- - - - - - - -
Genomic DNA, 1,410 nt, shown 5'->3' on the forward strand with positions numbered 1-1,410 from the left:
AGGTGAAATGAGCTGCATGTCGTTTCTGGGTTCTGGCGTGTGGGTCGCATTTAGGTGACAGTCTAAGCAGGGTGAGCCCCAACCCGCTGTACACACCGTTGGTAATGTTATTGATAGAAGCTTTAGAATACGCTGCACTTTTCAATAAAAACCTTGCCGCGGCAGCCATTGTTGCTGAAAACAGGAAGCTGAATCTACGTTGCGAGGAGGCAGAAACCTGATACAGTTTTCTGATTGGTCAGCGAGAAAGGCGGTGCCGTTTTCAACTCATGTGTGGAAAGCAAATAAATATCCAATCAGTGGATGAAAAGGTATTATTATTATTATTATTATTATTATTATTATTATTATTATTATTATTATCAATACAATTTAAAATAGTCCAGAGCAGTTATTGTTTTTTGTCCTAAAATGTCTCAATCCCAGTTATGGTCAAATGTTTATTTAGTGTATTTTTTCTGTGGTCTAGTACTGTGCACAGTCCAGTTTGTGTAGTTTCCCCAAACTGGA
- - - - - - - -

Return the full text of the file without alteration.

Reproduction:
Genomic DNA, 1,410 nt, shown 5'->3' on the forward strand with positions numbered 1-1,410 from the left:
AGGTGAAATGAGCTGCATGTCGTTTCTGGGTTCTGGCGTGTGGGTCGCATTTAGGTGACAGTCTAAGCAGGGTGAGCCCCAACCCGCTGTACACACCGTTGGTAATGTTATTGATAGAAGCTTTAGAATACGCTGCACTTTTCAATAAAAACCTTGCCGCGGCAGCCATTGTTGCTGAAAACAGGAAGCTGAATCTACGTTGCGAGGAGGCAGAAACCTGATACAGTTTTCTGATTGGTCAGCGAGAAAGGCGGTGCCGTTTTCAACTCATGTGTGGAAAGCAAATAAATATCCAATCAGTGGATGAAAAGGTATTATTATTATTATTATTATTATTATTATTATTATTATTATTATTATTATCAATACAATTTAAAATAGTCCAGAGCAGTTATTGTTTTTTGTCCTAAAATGTCTCAATCCCAGTTATGGTCAAATGTTTATTTAGTGTATTTTTTCTGTGGTCTAGTACTGTGCACAGTCCAGTTTGTGTAGTTTCCCCAAACTGGA